If you don't know that a Boeing 777 jumbo jet had an accident over the weekend, you must be living under a rock. Lately, much of the discussion is centering on the fact that the plane was technically on a training flight with 300 people on board.
Well, this is more of a statement with a question mark at the end: They send a plane out piloted by a copilot trainee on a training flight with 300 unsuspecting passengers on board? Was this just to
Much is being made in the news that the plane was piloted by a trainee, but bear in mind he had 10,000+ hours flying commercial jets. He was just new to the 777. My question, though, Where was the pilot/trainer those last moments? How did he let the plane, which should have been going 158 mph end up somewhere near 113 mph, making recovery impossible, without the pilot intervening? Isn't that what he's there for?
Finally, how is it possible, as seems to be the case, for one of the emergency vehicles to run over one of the victims. An autopsy will determine whether she died from crash injuries or because of being run over, but still, how could that have happened.
Interesting, I had just read this article a day before this happened.
The only vehicle type I ever take which has backward facing seats is trains, and I know that most people, myself included, prefer forward-facing seats. Air crashes are so rare that I wonder if the trade-off would be worth it. If we could put bac-facing seats in cars, that would make a lot more sense.
Air crashes are so rare
So is aircraft terrorism , but that doesn't stop them from implementing a billion inconvenient "security measures" and TSA. It's not about actually making stuff safer, it's about the illusion. Question is why they don't go a step further and add these things that actually might help the passengers, instead of fingerfucking them or patting down their children.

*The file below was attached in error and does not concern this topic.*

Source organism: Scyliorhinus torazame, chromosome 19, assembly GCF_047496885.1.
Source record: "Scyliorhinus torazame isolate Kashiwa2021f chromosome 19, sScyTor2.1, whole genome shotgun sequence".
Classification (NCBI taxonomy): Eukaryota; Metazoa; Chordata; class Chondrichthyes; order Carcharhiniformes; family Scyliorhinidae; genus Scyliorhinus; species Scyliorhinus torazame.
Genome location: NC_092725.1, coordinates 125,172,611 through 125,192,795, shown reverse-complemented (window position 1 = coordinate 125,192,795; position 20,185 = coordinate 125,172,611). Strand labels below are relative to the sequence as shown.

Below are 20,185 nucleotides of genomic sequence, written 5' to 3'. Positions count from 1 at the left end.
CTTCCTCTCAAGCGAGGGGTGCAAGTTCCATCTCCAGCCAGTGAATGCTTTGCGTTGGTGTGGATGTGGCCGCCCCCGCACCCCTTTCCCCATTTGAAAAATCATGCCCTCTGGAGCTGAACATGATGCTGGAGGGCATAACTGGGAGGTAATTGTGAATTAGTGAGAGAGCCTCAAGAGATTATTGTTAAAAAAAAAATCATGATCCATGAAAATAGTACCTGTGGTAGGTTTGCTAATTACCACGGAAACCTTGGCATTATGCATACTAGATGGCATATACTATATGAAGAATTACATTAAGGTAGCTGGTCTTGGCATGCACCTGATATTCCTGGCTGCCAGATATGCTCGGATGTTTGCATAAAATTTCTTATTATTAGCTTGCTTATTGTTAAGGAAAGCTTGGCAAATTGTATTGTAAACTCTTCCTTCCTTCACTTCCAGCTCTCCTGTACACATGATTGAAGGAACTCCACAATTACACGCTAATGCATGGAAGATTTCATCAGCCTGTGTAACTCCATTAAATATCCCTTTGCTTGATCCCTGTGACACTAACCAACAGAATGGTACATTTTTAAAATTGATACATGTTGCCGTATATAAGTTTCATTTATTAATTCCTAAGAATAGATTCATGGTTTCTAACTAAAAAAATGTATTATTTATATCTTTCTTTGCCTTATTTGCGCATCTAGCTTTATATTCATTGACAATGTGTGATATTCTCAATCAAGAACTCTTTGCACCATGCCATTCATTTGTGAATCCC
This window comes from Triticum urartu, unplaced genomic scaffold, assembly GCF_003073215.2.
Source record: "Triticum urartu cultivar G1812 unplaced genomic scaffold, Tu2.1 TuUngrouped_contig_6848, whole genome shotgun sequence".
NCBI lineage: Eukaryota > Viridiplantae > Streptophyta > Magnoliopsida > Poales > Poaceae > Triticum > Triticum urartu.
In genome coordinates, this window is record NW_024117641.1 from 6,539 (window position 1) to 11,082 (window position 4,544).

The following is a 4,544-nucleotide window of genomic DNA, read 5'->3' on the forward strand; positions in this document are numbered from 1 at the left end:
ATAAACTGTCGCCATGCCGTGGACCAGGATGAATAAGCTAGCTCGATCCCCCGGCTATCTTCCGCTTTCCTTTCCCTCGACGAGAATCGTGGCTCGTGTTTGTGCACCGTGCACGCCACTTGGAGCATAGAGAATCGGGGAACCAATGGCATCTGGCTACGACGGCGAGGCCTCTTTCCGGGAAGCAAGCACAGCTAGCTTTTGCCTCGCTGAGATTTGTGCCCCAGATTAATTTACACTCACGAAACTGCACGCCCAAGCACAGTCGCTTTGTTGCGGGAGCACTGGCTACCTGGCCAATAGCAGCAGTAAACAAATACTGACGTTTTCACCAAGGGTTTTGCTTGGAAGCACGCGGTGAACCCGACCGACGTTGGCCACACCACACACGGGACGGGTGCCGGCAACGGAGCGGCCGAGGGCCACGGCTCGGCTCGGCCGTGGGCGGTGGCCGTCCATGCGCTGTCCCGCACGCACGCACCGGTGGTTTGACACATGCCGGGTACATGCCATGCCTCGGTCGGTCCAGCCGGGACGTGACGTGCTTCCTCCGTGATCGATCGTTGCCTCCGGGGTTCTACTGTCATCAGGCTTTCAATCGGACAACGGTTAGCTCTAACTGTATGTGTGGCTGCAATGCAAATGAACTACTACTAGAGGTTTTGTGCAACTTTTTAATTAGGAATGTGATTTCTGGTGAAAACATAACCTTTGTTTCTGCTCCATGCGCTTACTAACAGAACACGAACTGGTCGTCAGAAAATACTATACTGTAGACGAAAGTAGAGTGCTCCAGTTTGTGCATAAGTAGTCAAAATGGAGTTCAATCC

Well, yeah, but at least they can argue (rightly or wrongly) that the security deters terrorists. Clearly, given the extreme rarity of such incidents, those measures seem to have been largely successful. Terrorists do seem to have diverted their attention elsewhere to public events, public transportation, etc., so it might be argued that it's a balloon problem: squeeze here and it expands there.
At any rate, security measures doesn't compare well enough to safer seating. Also, safer seating doesn't seem to be as motivating to the public as fighting air terrorism. When there's a clamor for back-facing seats, the FAA will probably take a look at it, but I'm not holding my breath.
My thoughts? Plane fall down, go boom. Hey, you asked --
Some of the latest info is surprising and maybe even shocking.
The pilot and copilot were NOT tested for drugs and alcohol after the crash. Why? Because the FAA has no control over foreign pilots. What remains to be discovered is whether anyone at the FAA and especially the NTSB thought to INSIST that they be ordered to be tested by the pilot's government and/or Asiana Airlines. I think someone's head should roll over that failure.
Not only was the pilot a trainee (training with 300+ people aboard the plane) but the copilot trainer was, to some degree, a trainee trainer. This flight was his first after being licensed to train other pilots on the 777. Of course, at some point every pilot and trainer have a first time, but it might be argued that SOMEBODY there should have been a very experienced 777 pilot. The trainer had been flying Airbus A320's the last few years, not Boeing 777's.